somewhat similar OT criterion), I find again that it is not possible, even
in that section, to construct a narratively plausible earliest layer which
is wholly without OT dimensions. So my view, my conclusion from experience
so far, is that the Markan narrative is likely to be OT-controlled at all
layers, though not in all layers from exactly the same OT passages. If so,
then point (a) doesn't help us either way, and at worst it doesn't refute
Dave's suggestion. (Which if I recall was made on GPG a year ago).
For (b), I think that the unaided words of Mk 4:21 are simply that the
purpose of a lamp is to be seen, and (metaphorically) that the purpose of a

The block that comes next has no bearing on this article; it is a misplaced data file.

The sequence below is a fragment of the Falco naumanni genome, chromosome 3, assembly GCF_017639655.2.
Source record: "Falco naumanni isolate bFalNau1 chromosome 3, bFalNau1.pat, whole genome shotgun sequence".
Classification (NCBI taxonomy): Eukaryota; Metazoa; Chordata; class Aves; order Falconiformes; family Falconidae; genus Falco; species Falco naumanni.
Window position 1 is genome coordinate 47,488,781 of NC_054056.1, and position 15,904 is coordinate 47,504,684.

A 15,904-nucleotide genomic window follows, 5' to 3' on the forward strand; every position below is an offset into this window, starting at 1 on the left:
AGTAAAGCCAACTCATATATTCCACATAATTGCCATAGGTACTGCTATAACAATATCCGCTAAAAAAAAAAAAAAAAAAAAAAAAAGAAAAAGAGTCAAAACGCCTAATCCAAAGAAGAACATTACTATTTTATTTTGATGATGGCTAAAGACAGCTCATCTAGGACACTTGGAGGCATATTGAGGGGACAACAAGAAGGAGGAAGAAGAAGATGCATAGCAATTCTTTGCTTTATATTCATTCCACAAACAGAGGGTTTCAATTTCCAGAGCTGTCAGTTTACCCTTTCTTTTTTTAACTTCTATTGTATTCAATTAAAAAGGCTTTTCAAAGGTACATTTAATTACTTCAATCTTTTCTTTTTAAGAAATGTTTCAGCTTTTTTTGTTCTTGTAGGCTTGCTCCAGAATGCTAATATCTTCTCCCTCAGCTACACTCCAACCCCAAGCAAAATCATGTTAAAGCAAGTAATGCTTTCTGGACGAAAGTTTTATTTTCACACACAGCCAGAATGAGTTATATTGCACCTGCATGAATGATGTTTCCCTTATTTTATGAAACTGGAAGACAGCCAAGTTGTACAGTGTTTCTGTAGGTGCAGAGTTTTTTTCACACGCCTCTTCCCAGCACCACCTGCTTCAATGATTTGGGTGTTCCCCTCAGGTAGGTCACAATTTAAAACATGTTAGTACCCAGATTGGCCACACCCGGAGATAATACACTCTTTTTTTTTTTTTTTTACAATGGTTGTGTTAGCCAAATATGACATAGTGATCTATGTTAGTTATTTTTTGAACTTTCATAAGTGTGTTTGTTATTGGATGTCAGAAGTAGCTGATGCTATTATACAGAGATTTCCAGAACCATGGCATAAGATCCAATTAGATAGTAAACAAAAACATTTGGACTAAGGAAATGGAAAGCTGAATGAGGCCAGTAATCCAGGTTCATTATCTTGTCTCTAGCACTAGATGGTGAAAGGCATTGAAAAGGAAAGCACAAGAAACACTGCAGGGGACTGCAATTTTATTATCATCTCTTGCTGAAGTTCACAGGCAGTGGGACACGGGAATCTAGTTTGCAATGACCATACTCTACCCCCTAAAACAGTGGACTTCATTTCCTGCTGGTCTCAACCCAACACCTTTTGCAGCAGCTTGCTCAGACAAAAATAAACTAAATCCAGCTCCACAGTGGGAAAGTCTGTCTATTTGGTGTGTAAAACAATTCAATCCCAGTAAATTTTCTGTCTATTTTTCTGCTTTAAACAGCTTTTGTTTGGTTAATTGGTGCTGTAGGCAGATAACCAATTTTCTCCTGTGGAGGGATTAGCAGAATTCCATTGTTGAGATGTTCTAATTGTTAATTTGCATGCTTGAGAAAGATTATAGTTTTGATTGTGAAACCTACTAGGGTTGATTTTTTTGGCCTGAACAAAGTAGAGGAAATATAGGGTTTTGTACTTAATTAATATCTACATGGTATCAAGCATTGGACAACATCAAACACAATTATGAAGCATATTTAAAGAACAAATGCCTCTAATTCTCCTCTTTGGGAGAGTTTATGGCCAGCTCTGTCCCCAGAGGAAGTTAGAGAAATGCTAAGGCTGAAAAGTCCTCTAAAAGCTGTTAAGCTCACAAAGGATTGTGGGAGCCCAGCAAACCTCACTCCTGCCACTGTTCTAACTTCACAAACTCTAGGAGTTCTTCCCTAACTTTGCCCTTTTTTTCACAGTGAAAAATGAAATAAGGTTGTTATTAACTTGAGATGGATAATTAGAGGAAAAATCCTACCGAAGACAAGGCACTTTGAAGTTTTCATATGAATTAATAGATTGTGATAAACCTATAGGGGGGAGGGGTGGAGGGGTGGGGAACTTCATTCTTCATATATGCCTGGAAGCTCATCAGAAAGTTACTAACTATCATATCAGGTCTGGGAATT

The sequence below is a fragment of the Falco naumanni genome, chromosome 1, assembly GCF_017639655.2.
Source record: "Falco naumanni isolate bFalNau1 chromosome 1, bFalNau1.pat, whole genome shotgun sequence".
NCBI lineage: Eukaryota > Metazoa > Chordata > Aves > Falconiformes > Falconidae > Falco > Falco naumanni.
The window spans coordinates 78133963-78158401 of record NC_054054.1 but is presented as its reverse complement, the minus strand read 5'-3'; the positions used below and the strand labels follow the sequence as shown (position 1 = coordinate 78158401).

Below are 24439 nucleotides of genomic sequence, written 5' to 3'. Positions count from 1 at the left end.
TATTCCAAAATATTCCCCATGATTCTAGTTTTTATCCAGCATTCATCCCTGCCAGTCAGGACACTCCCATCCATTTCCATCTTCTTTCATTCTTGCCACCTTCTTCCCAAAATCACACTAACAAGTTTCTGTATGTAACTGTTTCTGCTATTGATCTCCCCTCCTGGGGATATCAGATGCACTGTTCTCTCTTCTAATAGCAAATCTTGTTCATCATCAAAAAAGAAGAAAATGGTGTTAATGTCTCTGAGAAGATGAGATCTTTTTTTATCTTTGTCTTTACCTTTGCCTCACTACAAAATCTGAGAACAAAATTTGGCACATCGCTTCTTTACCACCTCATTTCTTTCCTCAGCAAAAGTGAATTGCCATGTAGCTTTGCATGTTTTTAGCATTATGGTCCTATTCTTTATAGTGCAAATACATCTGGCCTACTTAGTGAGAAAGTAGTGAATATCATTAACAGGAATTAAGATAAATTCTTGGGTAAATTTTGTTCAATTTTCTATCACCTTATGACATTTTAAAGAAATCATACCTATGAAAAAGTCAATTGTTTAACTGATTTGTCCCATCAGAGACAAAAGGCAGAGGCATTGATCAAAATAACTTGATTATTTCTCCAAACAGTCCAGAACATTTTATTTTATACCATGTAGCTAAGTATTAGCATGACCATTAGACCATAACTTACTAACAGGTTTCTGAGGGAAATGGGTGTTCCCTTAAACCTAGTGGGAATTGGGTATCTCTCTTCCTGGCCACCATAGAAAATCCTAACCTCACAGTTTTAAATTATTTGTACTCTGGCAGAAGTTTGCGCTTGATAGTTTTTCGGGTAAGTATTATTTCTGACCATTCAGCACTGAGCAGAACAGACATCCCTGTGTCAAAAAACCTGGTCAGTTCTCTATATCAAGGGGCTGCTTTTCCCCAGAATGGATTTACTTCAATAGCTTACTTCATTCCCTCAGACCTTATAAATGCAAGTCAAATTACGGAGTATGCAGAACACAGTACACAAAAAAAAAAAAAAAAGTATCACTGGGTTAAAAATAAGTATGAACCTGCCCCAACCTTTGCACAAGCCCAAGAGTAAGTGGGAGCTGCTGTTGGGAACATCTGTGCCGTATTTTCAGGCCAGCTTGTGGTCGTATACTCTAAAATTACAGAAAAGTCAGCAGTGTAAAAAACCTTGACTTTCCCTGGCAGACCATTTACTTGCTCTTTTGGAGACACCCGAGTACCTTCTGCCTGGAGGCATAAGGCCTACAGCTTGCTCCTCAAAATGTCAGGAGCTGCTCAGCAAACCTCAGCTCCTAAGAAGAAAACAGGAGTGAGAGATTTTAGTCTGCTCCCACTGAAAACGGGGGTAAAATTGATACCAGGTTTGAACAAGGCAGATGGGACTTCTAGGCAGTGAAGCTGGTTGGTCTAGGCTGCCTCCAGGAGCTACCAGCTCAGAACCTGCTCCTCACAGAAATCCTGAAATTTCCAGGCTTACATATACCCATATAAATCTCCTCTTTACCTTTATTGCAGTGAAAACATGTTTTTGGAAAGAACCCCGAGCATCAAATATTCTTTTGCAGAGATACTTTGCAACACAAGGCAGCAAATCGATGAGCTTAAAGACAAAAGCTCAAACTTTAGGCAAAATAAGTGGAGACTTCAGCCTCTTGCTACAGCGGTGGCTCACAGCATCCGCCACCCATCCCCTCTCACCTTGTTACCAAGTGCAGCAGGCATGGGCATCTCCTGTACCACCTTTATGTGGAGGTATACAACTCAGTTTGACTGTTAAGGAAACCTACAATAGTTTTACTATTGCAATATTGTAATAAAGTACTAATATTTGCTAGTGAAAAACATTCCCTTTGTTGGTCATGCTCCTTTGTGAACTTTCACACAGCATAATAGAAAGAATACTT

revolution is to come into the open, albeit only at the opportune time. If
we read 4:21 as assuring the hearers that all will eventually come to pass
in real time, even if it is delayed for the time being (Gottes Zeit ist die
allerbeste Zeit), I think we have gotten the message. I am reassured in this
reading by noticing that the same theme runs through the other Parables in
the Mk 4 Sermon (small things later growing into mighty ones). This does not
preclude a decorative OT echo, it merely means that the echo is not crucial
to decoding the basic meaning of the Mk text. Again, the Zc dimension is not
necessarily refuted if we date Mk 4:21 early. I admit, however, that Dave's
specific reading, which involves world domination (Zc 4:14, "the LORD of
the whole earth"), would indeed get us into, not only the mission to the